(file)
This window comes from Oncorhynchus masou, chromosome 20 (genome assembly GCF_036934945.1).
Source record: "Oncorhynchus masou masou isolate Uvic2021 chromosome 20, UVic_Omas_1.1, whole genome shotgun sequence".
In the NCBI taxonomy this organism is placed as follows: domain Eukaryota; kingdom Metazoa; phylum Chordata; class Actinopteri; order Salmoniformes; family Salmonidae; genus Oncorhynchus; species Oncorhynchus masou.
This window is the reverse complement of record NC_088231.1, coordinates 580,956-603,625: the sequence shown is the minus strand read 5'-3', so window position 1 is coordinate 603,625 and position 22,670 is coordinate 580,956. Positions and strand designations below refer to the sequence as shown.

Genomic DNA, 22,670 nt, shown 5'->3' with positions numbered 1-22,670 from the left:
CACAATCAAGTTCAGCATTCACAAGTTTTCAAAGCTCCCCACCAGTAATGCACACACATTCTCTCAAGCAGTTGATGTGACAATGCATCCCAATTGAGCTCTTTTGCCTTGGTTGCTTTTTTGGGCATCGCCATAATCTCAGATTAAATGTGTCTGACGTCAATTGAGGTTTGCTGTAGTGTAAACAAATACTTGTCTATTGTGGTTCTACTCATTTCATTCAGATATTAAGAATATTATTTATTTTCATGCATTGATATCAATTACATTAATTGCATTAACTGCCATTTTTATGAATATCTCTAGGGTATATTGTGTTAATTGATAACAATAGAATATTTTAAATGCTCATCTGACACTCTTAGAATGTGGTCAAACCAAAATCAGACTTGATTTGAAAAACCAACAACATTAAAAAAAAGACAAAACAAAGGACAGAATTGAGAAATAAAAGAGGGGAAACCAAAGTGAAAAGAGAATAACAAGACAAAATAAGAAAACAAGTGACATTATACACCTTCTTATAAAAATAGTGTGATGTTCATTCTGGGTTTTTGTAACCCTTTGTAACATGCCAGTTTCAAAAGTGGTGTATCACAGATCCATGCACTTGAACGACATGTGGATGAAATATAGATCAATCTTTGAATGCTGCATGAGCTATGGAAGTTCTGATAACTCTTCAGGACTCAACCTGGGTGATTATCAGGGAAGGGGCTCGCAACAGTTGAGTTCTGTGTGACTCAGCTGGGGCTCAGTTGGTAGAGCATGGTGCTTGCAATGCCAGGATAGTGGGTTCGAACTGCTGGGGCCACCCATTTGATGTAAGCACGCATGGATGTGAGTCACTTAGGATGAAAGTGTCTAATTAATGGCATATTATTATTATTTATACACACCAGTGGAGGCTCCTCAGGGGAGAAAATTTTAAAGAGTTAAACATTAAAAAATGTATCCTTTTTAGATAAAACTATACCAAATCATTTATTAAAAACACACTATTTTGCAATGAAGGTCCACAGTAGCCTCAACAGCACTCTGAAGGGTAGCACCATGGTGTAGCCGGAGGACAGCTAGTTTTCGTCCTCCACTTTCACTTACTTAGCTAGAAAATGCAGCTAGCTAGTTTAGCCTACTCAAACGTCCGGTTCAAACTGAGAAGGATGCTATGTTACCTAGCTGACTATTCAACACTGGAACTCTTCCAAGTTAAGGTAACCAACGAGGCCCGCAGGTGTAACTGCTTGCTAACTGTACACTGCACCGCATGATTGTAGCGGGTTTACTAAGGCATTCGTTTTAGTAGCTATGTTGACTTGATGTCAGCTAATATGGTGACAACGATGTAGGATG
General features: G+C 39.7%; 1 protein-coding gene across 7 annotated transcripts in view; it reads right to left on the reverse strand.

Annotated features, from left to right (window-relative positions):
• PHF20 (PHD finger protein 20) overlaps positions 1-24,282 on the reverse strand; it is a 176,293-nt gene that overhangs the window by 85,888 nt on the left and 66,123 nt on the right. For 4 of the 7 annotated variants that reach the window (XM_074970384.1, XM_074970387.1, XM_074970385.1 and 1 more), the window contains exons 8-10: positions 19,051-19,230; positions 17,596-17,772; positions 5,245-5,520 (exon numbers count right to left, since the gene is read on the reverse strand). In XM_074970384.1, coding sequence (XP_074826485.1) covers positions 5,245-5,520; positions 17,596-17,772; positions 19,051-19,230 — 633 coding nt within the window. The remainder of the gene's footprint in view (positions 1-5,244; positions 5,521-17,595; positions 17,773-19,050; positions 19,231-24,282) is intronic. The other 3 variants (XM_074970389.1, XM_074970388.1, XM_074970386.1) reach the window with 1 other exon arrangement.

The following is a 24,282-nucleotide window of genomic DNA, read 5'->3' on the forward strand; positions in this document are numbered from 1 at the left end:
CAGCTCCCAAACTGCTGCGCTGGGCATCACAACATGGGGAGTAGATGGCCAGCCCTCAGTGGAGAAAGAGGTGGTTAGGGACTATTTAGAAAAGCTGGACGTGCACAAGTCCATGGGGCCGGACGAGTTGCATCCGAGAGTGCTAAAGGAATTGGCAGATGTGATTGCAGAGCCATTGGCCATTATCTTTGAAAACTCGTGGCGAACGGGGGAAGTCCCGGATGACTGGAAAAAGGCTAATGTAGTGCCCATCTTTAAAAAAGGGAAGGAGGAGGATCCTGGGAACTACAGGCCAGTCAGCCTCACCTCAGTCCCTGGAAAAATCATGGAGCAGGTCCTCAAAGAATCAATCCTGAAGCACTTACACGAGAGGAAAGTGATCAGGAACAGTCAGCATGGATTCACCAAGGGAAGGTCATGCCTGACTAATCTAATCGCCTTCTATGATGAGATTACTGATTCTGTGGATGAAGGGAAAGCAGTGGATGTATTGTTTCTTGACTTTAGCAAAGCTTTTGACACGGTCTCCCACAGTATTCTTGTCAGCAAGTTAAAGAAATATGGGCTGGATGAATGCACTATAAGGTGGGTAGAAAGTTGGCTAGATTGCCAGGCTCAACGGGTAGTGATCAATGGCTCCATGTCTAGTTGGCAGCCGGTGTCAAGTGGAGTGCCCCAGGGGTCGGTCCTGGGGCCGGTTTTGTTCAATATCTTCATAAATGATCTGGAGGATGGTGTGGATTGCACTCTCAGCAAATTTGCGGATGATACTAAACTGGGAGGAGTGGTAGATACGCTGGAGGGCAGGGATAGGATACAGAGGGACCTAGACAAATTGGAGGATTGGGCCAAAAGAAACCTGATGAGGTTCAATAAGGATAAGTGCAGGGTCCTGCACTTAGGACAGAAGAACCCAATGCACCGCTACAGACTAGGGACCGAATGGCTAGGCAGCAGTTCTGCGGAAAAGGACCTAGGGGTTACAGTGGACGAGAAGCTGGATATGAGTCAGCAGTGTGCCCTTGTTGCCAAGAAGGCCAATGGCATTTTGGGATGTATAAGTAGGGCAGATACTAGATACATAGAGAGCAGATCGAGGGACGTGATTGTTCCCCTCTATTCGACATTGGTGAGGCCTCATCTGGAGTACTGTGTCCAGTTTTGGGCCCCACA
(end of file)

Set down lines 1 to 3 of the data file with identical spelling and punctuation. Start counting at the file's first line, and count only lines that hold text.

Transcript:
This window comes from Oncorhynchus masou, chromosome 20 (genome assembly GCF_036934945.1).
Source record: "Oncorhynchus masou masou isolate Uvic2021 chromosome 20, UVic_Omas_1.1, whole genome shotgun sequence".
In the NCBI taxonomy this organism is placed as follows: domain Eukaryota; kingdom Metazoa; phylum Chordata; class Actinopteri; order Salmoniformes; family Salmonidae; genus Oncorhynchus; species Oncorhynchus masou.